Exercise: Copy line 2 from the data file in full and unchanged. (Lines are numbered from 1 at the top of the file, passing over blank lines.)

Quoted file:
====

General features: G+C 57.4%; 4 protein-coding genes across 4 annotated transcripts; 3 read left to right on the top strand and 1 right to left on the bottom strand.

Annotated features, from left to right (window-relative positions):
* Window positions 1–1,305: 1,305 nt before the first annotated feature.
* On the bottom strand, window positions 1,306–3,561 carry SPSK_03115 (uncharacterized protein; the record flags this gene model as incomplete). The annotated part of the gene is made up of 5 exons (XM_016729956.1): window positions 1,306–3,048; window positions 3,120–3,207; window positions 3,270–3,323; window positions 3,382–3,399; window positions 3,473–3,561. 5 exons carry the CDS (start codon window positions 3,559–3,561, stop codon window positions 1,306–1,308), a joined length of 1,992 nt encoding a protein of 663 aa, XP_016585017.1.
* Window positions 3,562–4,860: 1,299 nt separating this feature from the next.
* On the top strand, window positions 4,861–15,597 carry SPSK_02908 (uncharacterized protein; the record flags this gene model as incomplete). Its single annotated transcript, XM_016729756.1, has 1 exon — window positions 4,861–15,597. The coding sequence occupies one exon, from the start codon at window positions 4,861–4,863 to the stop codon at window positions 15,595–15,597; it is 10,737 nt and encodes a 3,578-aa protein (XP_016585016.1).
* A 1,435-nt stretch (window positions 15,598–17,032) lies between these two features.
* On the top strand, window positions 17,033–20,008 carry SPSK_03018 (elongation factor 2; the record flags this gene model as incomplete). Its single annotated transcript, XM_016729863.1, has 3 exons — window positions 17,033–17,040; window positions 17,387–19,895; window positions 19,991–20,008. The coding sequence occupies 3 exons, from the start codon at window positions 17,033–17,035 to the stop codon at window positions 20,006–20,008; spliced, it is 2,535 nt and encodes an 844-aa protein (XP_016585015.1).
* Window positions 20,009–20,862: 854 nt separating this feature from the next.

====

Annotated features, from left to right (window-relative positions):